Children's Minister Stephanie Cadieux, who called the report disappointing and heartbreaking, said she will implement Turpel-Lafond's recommendations.

She said her ministry's own analysis of the treatment of complex needs cases revealed gaps in government care.

"We are also immediately moving towards opening a new facility, a new six-bed facility, at the Maples Centre to meet the specific needs of children who have complex needs," said Cadieux. "Again, I want to say that I am heartbroken that the system failed this child."

Turpel-Lafond said at one point the boy's caregivers considered sending him to Alberta, where the province has five homes that can house complex cases.

"A few short years ago, I thought we were the best place on Earth, and now we're going to send children to Alberta," she said. "There's something deep about this case beyond just failing to meet standards. There's something about the fundamental human rights of children to have a system of support that will meet their needs, not further harm them."

The report details the boy's violent rages, which resulted in some psychiatrists recommending placing him in a quiet room where he could calm down and not injure his caregivers. It also includes instances where, after violent episodes, he was taken by paramedics to the local hospital where doctors tranquilized him.

In June, 2007, when he was nine years old after being moved to his sixth foster home, he ended up being restrained at a local children's ministry office after biting, spitting and clawing at his foster mother.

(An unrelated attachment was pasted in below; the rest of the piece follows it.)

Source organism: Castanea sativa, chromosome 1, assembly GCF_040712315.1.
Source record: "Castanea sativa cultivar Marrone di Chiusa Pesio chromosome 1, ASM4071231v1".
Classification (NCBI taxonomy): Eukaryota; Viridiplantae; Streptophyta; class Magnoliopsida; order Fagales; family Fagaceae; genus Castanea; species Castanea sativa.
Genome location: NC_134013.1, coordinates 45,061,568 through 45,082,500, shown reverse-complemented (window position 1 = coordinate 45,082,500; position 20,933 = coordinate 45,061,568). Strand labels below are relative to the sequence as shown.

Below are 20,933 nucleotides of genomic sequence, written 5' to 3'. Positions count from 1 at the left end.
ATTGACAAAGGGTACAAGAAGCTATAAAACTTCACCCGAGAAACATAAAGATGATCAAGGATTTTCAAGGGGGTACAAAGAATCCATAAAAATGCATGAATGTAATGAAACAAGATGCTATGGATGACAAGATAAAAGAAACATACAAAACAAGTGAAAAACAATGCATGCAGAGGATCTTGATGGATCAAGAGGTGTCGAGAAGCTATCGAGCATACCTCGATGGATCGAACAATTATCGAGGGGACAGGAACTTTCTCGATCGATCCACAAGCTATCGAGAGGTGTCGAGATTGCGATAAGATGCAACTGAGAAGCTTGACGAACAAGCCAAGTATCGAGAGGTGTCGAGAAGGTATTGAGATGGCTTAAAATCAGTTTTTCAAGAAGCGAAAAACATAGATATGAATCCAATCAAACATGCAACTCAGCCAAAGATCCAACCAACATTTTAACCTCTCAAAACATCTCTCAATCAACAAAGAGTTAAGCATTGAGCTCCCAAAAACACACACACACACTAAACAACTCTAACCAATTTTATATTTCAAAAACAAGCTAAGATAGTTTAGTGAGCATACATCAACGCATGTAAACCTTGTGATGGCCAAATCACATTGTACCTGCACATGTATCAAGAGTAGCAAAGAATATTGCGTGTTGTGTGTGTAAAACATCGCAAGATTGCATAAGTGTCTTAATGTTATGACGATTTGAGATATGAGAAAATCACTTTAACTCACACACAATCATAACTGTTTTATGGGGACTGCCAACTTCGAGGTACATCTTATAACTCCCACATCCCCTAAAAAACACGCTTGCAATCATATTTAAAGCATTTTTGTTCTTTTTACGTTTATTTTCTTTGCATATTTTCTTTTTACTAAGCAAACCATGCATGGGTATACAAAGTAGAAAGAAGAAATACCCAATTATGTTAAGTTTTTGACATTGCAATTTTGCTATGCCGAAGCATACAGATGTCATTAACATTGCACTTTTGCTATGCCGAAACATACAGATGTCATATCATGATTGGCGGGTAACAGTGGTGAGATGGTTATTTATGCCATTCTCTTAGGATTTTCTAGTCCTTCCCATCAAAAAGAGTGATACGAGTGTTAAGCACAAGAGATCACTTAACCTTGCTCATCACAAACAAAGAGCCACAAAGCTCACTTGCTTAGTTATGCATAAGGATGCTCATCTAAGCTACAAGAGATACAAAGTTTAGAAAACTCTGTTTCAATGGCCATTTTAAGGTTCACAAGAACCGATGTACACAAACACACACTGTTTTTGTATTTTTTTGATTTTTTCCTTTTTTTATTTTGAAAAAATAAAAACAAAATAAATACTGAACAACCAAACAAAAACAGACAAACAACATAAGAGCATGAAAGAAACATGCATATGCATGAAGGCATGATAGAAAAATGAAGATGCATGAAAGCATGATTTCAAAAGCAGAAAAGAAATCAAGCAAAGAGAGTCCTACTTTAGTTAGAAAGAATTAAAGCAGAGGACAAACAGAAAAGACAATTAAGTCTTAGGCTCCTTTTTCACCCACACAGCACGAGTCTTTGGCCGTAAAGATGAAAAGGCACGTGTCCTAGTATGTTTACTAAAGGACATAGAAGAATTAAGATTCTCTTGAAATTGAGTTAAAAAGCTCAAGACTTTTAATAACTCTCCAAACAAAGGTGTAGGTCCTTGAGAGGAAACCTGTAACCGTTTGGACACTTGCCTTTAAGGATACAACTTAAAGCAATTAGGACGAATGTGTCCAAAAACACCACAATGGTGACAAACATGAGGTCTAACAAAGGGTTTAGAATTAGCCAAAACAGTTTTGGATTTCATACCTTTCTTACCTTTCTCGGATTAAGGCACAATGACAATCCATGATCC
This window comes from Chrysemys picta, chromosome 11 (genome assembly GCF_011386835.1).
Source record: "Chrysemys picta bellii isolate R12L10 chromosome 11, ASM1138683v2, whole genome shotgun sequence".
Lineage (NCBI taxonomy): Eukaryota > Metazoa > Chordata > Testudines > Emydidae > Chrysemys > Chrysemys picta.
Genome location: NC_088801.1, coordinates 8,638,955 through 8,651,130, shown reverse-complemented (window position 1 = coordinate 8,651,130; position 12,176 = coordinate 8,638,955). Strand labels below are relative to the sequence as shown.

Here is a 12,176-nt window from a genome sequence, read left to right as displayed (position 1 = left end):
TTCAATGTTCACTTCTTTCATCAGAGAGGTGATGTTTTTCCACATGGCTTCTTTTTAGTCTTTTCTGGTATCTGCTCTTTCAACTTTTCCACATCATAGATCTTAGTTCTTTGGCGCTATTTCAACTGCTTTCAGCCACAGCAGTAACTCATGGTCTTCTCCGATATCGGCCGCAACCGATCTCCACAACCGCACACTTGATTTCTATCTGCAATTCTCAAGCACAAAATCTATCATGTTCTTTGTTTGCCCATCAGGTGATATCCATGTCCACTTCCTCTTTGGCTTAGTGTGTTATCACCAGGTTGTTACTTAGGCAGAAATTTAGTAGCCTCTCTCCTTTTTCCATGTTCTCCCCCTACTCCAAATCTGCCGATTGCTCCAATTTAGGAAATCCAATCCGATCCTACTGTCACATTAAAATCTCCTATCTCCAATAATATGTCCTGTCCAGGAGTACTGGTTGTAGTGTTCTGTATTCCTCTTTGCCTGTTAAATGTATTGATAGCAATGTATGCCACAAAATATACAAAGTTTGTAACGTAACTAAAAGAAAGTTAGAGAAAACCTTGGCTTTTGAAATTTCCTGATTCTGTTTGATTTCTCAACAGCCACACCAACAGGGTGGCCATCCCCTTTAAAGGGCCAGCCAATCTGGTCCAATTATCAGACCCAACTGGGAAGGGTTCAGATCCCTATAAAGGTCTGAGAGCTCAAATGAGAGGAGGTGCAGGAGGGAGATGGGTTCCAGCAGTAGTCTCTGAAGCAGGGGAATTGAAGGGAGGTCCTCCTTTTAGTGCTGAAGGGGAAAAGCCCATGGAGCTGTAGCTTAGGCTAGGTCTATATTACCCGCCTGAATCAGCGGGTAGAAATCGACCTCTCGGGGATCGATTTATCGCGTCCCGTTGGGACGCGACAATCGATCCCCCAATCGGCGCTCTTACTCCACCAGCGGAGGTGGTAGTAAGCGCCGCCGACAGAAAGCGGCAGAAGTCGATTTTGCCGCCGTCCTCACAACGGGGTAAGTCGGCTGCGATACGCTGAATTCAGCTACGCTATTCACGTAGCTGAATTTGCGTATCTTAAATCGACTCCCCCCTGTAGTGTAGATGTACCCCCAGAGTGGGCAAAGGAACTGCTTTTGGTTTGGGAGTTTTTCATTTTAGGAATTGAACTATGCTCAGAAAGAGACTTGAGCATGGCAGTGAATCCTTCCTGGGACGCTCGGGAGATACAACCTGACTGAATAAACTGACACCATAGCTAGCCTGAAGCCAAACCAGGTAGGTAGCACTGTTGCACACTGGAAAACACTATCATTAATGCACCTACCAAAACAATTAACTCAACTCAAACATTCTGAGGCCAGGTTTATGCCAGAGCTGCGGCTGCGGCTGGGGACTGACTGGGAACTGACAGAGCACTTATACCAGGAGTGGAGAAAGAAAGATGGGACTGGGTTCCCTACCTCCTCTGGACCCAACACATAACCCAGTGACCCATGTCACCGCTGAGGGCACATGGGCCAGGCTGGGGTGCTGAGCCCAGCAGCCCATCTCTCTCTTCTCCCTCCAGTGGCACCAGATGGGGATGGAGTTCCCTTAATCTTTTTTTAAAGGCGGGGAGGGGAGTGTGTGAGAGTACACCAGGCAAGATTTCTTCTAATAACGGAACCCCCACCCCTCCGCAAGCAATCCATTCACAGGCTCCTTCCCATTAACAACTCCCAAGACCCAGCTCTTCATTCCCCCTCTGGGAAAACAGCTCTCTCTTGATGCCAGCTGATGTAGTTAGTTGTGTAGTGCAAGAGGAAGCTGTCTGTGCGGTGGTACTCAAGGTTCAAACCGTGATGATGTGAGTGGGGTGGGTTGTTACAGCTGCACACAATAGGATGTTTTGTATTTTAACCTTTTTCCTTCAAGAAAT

In November 2007, he was taken from his elementary school after injuring two support workers. In January 2008, he was described as being in a state of rage for almost two hours before police took him to hospital, where he was sedated.

Two weeks later, he broke down two doors and smashed through a wall before police and paramedics took him back to hospital.

Eleven days later, he hit and injured his care staff and when he was locked in his so-called safe room, he tore up the base boards and continued to threaten workers.

In March 2009, when he was nine years old, a young girl told a life guard the boy was being sexually intrusive towards her.

In January 2010, he punched through the walls of a safe room and it took three police officers to restrain him and take him to hospital. Two days later, he ripped a door off its hinges and broke it in two and punched holes in the walls.

"Staff were now becoming increasingly concerned about their ability to control him," the report stated. "They reported to his social workers that when he was raging, he was so strong they could no longer physically restrain him when it was necessary to keep him safe."

Shortly afterwards he was sent to B.C. Children's Hospital In Vancouver for assessment and stabilization, but due to his behaviour he was flown by air ambulance, under sedation.

The boy is now 13 years old and is in government care.

Turpel-Lafond would give any more details beyond saying she is not satisfied with his care. Cadieux said the boy is safe, but she would not say whether he would be moved to the new facility.